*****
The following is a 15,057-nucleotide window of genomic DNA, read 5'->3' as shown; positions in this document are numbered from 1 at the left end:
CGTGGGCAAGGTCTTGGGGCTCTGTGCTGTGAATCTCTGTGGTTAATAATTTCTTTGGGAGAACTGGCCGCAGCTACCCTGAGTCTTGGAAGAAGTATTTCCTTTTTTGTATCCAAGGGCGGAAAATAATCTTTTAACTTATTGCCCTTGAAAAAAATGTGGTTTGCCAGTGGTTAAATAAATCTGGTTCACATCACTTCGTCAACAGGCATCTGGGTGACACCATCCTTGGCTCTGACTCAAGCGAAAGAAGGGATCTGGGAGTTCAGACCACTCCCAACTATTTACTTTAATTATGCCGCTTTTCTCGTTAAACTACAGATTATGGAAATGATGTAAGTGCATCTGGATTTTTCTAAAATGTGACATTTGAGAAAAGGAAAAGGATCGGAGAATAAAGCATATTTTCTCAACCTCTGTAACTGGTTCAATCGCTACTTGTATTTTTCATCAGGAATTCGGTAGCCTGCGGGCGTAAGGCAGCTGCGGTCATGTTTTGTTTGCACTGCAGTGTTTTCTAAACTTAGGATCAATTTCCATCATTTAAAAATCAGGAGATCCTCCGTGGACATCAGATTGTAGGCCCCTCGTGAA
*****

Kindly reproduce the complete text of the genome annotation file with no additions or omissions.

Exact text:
The following is a 15,057-nucleotide window of genomic DNA, read 5'->3' as shown; positions in this document are numbered from 1 at the left end:
CGTGGGCAAGGTCTTGGGGCTCTGTGCTGTGAATCTCTGTGGTTAATAATTTCTTTGGGAGAACTGGCCGCAGCTACCCTGAGTCTTGGAAGAAGTATTTCCTTTTTTGTATCCAAGGGCGGAAAATAATCTTTTAACTTATTGCCCTTGAAAAAAATGTGGTTTGCCAGTGGTTAAATAAATCTGGTTCACATCACTTCGTCAACAGGCATCTGGGTGACACCATCCTTGGCTCTGACTCAAGCGAAAGAAGGGATCTGGGAGTTCAGACCACTCCCAACTATTTACTTTAATTATGCCGCTTTTCTCGTTAAACTACAGATTATGGAAATGATGTAAGTGCATCTGGATTTTTCTAAAATGTGACATTTGAGAAAAGGAAAAGGATCGGAGAATAAAGCATATTTTCTCAACCTCTGTAACTGGTTCAATCGCTACTTGTATTTTTCATCAGGAATTCGGTAGCCTGCGGGCGTAAGGCAGCTGCGGTCATGTTTTGTTTGCACTGCAGTGTTTTCTAAACTTAGGATCAATTTCCATCATTTAAAAATCAGGAGATCCTCCGTGGACATCAGATTGTAGGCCCCTCGTGAA